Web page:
Staff notes, “Passage of Measure ‘P’ would limit the ability of the City to meet deadlines stipulated in the agreement and affect the City’s ability to pay its obligations. In effect, passage of Measure ‘P’ can trigger the Termination Sections of the JPA.”
That alone would suggest to both sides that Measure P is a good deal more powerful than some have dismissively suggested.
Staff continues, “City staff has reviewed the fiscal and legal impacts if Measure P were to pass and has determined that the passage of Measure ‘P’ could have several adverse cost impacts. These impacts assume that the City will not be able to timely adopt new water rates that fully cover the upcoming costs of the DWWSP [Davis-Woodland Water Supply Project] and provide this funding within the timelines necessary to avoid a default on the City’s obligations for this project.”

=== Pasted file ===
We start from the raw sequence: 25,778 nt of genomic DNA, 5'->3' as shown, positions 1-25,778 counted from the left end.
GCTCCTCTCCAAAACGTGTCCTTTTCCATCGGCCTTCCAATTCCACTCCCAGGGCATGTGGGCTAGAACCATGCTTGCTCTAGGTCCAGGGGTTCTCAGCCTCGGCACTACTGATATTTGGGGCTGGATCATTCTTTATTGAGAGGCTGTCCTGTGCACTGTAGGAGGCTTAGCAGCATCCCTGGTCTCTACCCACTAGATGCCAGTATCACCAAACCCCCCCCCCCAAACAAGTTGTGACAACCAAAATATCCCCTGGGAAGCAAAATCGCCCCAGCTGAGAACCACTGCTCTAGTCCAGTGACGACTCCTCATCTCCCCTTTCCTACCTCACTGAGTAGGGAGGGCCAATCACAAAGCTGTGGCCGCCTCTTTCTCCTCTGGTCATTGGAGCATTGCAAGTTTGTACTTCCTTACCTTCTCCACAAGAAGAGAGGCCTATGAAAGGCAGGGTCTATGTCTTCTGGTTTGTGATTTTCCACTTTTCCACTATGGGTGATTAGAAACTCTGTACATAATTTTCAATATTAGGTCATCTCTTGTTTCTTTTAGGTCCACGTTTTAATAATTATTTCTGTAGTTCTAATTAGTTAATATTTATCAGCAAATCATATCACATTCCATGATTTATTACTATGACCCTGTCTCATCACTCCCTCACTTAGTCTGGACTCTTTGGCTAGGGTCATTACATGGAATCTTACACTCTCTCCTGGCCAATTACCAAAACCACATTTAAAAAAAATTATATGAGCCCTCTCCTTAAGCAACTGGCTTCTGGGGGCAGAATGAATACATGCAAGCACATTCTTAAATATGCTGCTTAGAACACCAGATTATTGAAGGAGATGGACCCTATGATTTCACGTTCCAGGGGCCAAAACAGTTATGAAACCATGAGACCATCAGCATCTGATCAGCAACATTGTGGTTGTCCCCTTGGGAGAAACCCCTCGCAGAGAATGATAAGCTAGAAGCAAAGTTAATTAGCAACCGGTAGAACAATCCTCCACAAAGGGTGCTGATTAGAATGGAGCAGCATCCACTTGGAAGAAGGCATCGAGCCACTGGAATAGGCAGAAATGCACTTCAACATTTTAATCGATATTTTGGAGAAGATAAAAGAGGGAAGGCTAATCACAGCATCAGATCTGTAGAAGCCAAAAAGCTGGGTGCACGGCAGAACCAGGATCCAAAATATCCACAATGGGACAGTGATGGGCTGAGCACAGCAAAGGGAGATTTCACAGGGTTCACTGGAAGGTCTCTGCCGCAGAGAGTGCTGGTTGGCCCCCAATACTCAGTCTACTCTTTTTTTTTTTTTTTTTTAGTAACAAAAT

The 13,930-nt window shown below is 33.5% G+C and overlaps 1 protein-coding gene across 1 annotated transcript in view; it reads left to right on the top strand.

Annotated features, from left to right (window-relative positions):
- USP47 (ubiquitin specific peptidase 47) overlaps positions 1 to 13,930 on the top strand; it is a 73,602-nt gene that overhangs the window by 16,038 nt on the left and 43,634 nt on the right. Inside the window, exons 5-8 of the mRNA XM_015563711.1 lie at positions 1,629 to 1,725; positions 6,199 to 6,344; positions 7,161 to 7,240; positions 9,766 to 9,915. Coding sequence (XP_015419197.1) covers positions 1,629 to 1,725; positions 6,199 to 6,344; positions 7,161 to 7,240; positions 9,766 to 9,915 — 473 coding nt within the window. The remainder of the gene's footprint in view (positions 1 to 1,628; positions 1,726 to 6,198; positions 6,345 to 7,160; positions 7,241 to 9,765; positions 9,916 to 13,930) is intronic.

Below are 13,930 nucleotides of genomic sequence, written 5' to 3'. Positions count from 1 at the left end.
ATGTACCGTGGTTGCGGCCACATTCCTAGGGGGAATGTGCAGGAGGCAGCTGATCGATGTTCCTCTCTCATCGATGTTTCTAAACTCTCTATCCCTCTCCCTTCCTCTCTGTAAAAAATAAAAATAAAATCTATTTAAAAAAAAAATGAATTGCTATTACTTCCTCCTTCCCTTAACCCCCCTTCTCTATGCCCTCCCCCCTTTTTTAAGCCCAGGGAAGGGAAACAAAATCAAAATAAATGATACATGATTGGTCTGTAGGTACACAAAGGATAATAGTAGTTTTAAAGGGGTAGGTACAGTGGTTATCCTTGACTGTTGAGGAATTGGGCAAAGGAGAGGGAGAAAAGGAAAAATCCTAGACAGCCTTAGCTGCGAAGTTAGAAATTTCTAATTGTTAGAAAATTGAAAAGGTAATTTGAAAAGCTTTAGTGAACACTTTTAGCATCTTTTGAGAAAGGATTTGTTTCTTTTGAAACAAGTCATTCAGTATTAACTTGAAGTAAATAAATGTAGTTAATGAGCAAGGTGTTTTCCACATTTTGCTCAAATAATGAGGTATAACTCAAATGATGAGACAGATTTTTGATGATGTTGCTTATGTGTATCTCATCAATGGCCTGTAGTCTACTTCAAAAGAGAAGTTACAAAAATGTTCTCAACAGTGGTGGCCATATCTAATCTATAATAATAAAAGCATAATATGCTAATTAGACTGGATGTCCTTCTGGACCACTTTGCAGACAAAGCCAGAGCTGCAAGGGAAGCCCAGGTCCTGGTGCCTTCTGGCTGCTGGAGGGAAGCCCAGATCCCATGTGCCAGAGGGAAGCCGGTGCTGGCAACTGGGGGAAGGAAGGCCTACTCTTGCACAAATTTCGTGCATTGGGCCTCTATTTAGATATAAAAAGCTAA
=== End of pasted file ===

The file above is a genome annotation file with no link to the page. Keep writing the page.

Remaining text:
Staff estimates that it would take 75 to 90 days (two and a half to three months) to adopt new water rates.
The city highlights several key impacts. First, “Davis will not be able to proceed with financing of the DWWSP and will not have funds to proceed with the remainder of the Davis Water improvement projects.”
There are huge financial impacts of up to $25 million for the city of Davis, but the bigger problem is that damages to Woodland would be around $50 million.
City staff estimates, “Davis would likely miss the opportunity to finance the DWWSP and other Water improvements at the lowest interest rates. This has the potential to cost Davis residents over $100 million in long term project costs.”
Third, “If the City cannot perform its obligations to fund construction of the DWWSP and foregoes its chances to conjunctively use surface water to meet the demands of its residents, then the City will be mandated to retrofit at least 12 groundwater wells to treat for hexavalent chromium. The construction costs for wellhead treatment are estimated at $1 million per site or a $12 million immediate impact. The City does not have reliable estimated costs for the annual O&M costs for this treatment and removal but it could easily exceed $1 million annually.”